There were strong calls for a hypothetical comparator to be introduced into the regulations. The Government believe that that would have been disproportionate to the problem and unnecessarily onerous on business. However, we have introduced a special provision for workers whose jobs change from full-time to part-time or who return to the same job as a part-timer. That will be especially helpful for women returning to work part-time after maternity leave.

Finally, I turn to the issue of guidance. The directive foresees a vital role for opening up new opportunities and improving the status of part-time employment. The Government have already begun their programme of information with a range of guidance on best practice and compliance with the law on the Department of Trade and Industry's part-time work web page. That programme of information will be rolled out over the next few months and fed into the Government's work-life balance campaign.

In conclusion, the part-time work regulations are the first major piece of employment legislation of the new century, indeed of the new millennium. I believe that is appropriate. Part-time work is going to be increasingly important in the years ahead. The Government have set the right framework for a flexible and fair approach to part-time work. I commend the proposals to the House.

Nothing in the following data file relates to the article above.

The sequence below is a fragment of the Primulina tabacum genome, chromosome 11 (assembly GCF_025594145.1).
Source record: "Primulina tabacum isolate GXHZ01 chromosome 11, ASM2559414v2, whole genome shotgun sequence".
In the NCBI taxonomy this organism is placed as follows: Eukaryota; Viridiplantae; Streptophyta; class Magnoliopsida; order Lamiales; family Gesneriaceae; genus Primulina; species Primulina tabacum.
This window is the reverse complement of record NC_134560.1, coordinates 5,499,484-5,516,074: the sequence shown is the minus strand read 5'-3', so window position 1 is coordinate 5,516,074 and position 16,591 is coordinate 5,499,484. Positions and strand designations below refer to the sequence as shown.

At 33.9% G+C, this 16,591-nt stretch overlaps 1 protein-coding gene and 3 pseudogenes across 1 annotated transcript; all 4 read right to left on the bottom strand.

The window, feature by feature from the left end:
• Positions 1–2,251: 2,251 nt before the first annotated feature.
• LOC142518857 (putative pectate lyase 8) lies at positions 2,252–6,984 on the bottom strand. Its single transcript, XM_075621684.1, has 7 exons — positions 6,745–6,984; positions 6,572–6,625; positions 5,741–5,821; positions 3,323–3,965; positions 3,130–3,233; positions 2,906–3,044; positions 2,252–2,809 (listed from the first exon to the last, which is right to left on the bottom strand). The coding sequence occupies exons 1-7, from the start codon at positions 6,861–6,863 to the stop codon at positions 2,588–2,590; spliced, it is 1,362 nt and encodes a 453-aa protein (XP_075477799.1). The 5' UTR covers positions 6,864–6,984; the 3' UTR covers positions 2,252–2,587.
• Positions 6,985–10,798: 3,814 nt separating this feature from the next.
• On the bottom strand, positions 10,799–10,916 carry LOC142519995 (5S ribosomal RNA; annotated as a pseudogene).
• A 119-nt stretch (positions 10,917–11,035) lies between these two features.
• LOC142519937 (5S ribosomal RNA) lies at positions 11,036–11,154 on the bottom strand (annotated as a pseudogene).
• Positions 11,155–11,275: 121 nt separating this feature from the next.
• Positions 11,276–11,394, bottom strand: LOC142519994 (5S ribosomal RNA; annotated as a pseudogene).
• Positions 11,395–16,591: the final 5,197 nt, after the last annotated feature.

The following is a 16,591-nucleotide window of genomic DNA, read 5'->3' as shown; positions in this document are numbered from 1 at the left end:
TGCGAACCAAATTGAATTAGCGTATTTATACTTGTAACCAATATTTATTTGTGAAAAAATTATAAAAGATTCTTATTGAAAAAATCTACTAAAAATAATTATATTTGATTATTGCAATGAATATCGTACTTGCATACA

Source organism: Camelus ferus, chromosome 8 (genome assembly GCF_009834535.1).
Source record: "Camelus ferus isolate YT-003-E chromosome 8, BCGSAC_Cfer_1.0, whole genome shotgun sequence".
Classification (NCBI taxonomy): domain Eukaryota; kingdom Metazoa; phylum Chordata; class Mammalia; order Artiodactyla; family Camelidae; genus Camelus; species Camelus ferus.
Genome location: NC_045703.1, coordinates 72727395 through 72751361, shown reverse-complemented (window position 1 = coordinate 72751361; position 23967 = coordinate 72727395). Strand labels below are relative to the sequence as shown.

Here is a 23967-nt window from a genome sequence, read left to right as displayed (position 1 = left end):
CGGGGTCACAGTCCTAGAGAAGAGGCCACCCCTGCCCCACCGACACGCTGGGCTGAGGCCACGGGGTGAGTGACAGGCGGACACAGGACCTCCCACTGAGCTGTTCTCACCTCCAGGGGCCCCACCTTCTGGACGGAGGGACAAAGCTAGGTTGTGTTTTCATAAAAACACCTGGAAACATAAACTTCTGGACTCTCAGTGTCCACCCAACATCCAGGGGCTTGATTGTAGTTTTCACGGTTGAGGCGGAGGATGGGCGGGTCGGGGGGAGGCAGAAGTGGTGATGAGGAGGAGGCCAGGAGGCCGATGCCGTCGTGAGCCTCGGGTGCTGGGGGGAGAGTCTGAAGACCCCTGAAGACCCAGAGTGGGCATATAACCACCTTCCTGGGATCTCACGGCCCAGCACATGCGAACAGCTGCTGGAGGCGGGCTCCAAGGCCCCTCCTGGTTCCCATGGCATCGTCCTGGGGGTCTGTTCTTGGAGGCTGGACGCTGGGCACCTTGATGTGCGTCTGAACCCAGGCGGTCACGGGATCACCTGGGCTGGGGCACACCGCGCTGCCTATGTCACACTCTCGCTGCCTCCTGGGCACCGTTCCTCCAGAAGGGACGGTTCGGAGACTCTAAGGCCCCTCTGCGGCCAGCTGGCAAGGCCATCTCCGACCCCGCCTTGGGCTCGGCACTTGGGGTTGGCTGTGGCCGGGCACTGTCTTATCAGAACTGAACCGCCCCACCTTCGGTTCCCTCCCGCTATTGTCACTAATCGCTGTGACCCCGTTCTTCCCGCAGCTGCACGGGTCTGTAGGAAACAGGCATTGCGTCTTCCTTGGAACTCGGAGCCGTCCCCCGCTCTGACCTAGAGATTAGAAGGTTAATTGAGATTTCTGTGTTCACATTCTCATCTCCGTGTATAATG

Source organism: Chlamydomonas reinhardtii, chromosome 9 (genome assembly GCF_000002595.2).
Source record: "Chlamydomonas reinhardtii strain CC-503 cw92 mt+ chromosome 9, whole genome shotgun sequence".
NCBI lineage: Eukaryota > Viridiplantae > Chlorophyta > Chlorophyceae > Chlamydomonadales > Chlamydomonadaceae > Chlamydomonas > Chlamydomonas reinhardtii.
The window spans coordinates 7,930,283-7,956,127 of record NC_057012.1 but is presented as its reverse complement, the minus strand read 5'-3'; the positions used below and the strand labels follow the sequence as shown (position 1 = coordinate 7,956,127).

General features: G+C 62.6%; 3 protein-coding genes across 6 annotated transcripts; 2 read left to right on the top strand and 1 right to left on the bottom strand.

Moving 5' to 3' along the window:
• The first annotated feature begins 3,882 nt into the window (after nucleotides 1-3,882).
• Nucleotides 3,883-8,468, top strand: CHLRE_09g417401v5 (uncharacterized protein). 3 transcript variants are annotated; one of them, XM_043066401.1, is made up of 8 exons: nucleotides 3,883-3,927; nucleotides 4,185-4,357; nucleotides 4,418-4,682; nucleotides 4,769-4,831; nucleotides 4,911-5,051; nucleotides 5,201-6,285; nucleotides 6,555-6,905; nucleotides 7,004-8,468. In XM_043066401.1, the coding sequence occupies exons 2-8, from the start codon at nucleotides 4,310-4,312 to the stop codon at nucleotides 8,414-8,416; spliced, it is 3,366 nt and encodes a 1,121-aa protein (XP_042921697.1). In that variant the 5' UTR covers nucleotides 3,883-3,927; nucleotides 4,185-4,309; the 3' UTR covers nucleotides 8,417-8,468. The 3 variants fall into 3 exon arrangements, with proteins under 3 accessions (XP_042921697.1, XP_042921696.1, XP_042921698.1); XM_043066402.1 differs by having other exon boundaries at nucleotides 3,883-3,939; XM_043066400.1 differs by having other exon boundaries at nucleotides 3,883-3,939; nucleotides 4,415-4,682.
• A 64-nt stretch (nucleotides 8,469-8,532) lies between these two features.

10 am

Mrs. Angela Browning (Tiverton and Honiton): I, too, welcome you, Dr. Kumar, as Chair to the Committee, having not served under your chairmanship before. I hope that it will be the first of many such occasions.

I welcome the Labour party's recognition, at long last, that part-time work is important. Those of us who served in the previous Parliament will remember that whenever unemployment statistics were mentioned, Labour Members scorned the fact that more people had obtained part-time work. Part-time work, they told us, was not proper work, should not be counted and was fiddling the figures. They derided it. I therefore welcome the fact that the Government have at long last recognised the contribution that part-time workers make to our national economy, and how important it is for many people, particularly women, who choose for a range of reasons to work part-time rather than full-time.

The regulations yet again follow on the pattern established by a Government who seek to remove from the employer-employee relationship the opportunity to negotiate workplace conditions of employment. They would put all that on a statutory basis, because the Government know best. The situation is a little more complex than that, of course, arising from a directive under the social chapter—something that the Government have no option but to apply, whether or not they agree with it. The point is somewhat academic because, having signed up to the social chapter, they are obliged to apply any retrospective legislation that has arisen from it since it was conceived.

The Committee will know that during our years in Government, the Conservatives repeatedly refused to tie down employers in the way in which the present Government seek to do. I remind the Minister that we did not act as we did because we are against motherhood and apple pie and fairness in the workplace. The Government must recognise that if they really want this country to remain competitive, many of the measures that they are putting on a statutory basis, including the regulations, are tilting the balance of the United Kingdom, particularly in the context of the European Union, away from being one of the most attractive places for people to set up and run businesses because our non-wage labour costs compare well with other countries.